“Banks and credit unions need to implement creative strategies that enable their institution to remain economically viable”, said Serge Milman, principal consultant for SFO Consultants. “CRA requirements can be met through efforts other than physical branches…such as with ‘branches on wheels’ or with a ‘pop-up branch’ like has been done by PNC. Fundamentally, the vast majority of consumers do not need / want services delivered in and by a traditional branch. Maintaining such infrastructure is a dis-service to customers (as it raises overall costs for various services), and a breach of fiduciary duty to the Bank’s shareholders.”
Post Office Banking Alternative
Making news recently, the Post Office could serve as an alternative to traditional banks, especially in lower income and rural areas. While a bit of a stretch for many inside and outside the industry, it would not be the first time this has been done in the U.S. Beginning in 1911 and lasting several decades, as many as 4 million people had postal savings accounts with the USPS. In addition, the model would be similar to one used overseas still today.
One advantage would be that the overhead costs would be covered since the USPS already has 35,000 offices, branches, and other locations across the country, with almost 60 percent of post offices are in Zip Codes that have one or zero bank branches. In addition, the agency already handles monetary transactions.
Beyond serving the underbanked/unbanked/debanked, the agency could fill the gap when bank branches need to close either providing basic services themselves or potentially partnering with banks. Not intended to provide loans or business services, current proposals include the possibility of the USPS offering basic banking services such as bill paying, check cashing and making small loans.
There is no doubt that there will be a great deal more discussion around the pros and cons of this idea, but it could alleviate a great deal of the pressure banks are feeling around closing or shrinking unprofitable branches.
The Future of Branches
Rather than being the hub of all banking, branches are destined to become the alternate channel for customers to conduct their banking, integrating with both mobile and online banking experiences. Personalized service will be provided in a different manner, leveraging digital technology to drive a better shopping and buying experience.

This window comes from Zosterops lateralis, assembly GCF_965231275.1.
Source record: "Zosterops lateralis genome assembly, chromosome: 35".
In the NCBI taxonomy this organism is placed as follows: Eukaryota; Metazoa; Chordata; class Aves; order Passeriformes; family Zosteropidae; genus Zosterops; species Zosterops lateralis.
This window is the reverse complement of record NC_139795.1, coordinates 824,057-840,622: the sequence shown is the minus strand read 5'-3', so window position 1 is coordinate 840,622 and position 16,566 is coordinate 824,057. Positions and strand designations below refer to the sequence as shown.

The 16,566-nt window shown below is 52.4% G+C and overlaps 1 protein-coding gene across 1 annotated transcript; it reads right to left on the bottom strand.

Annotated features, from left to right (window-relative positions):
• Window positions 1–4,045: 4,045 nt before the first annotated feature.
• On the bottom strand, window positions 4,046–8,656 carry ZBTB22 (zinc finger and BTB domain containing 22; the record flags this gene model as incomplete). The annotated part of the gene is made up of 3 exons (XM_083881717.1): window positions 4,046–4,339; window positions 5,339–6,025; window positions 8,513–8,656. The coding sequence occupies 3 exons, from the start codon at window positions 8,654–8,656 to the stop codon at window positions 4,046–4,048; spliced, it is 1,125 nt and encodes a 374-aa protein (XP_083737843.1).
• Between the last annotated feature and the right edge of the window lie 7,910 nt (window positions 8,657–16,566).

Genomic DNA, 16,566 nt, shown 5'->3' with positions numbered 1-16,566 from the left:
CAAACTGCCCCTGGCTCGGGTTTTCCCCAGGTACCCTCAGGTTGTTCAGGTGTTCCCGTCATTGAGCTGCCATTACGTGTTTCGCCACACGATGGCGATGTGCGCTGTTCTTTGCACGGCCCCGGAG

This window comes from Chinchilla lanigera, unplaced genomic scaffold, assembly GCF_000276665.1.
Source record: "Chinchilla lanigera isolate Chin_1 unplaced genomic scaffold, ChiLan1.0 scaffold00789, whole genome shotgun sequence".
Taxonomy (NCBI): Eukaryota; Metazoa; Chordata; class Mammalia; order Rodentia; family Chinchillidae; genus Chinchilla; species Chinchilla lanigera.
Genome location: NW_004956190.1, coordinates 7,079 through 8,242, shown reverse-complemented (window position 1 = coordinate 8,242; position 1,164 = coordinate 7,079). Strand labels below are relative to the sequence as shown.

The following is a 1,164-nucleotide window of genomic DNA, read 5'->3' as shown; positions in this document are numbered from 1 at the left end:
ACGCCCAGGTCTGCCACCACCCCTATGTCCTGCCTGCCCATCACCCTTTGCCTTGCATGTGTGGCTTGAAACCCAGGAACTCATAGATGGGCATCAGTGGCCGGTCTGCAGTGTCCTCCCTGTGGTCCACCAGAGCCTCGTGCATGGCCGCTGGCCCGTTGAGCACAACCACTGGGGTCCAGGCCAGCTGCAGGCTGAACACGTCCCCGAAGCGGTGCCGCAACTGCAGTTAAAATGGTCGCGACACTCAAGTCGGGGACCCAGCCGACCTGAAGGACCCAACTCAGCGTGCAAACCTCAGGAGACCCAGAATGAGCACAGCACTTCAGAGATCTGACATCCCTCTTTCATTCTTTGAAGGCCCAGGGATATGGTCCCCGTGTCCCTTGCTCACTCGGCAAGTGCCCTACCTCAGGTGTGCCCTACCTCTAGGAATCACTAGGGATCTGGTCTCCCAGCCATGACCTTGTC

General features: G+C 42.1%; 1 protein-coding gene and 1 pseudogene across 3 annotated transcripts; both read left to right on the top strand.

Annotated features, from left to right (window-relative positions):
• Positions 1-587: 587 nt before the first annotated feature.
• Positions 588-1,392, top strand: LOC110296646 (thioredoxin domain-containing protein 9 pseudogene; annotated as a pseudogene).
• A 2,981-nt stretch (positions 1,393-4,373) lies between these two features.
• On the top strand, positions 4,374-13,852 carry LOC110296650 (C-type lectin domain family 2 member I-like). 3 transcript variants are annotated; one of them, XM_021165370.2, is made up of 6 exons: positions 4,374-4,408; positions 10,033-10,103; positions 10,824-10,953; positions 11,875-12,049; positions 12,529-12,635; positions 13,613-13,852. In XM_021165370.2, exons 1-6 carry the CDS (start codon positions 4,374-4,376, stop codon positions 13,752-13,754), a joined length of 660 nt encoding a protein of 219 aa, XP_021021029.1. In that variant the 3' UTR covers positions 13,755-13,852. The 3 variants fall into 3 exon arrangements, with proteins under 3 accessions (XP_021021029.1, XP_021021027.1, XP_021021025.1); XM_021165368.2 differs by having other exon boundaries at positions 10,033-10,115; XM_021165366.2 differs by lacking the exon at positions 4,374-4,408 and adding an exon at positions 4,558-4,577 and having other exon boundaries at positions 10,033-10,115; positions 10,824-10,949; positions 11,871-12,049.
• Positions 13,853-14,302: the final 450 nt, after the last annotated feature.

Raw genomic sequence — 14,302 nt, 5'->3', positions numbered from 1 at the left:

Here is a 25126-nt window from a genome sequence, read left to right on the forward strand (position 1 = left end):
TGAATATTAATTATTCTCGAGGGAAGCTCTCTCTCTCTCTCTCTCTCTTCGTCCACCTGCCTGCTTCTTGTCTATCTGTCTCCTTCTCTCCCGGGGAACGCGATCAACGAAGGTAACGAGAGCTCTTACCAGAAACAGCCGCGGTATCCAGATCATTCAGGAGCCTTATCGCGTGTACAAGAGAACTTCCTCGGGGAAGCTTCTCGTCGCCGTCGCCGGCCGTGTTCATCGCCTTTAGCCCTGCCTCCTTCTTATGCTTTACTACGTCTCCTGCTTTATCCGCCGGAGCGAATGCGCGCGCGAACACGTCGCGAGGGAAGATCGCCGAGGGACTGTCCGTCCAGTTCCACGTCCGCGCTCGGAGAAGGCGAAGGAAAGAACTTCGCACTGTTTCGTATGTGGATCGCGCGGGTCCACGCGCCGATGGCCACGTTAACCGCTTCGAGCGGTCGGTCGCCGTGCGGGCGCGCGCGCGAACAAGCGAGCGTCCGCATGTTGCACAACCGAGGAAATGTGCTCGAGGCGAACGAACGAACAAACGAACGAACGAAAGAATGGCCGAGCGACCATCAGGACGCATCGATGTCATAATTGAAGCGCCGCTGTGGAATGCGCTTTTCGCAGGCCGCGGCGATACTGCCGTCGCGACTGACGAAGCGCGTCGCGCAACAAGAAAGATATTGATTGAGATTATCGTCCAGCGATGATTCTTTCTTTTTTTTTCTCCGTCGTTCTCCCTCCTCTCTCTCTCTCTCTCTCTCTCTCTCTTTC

Moving to this model will not be easy and will require customer engagement. Hurdles that now exist to closing branches will need to be addressed since the negative financial impact to not closing underperforming branches is significant. “It is broadly recognized now that it isn’t the 1990s anymore and that things need to change,” says Bob Meara, senior banking analyst at consulting firm Celent. “The competitive advantage of having branch density is a huge cost disadvantage.”
Dave Martin, Executive Vice President and Chief Development Officer with Financial Supermarkets, Inc. (FSI) says, “The truth of the matter is that the banking industry does not need the amount of space it currently has anymore. Downsizing traditional branches, trimming networks and testing newer, smaller “alternative” locations is going to happen. The banks who find the most efficient ways for their people to still have face to face contact with customers will be at an advantage.”
He continues, “I don’t think the argument is really ‘if’, but ‘when’. That said, this industry isn’t exactly known for speedy transformation. It’s probably easier to predict what things will look like in 10 years than in 2 years.”
I believe the rate of closures is due to accelerate in the near term. The foundation for these closures has begun, as many banks discussed both closings and branch reconfigurations as part of their recent earnings calls. The challenge, as with many changes in other industries, will be how we can ‘sell’ it to the public at large.
Branch Openings and Closings in 2013, by State and Territory – Wall Street Journal (Jan. 2014)
Who’s Right About the Future Model of Banking? Maybe Everyone Is. At Least For Now. – Discerning Technologist/Bradley Leimer (Jan. 2014)
Do Banks Have a Duty to Keep Branches Open? – The Telegraph (Jan. 2014)
Study Finds Latest Branch Closings Strike Hardest in Poor Neighborhoods – St. Louis Post Dispatch (May 2013)
After Years of Growth, Banks Are Pruning Their Branches – Wall Street Journal (Mar. 2013)
Bank Closings Tilt Toward Poor Areas – New York Times (Feb. 2011)
More Banks Plan to Add, Not Subtract, Branches – American Banker (May 2013)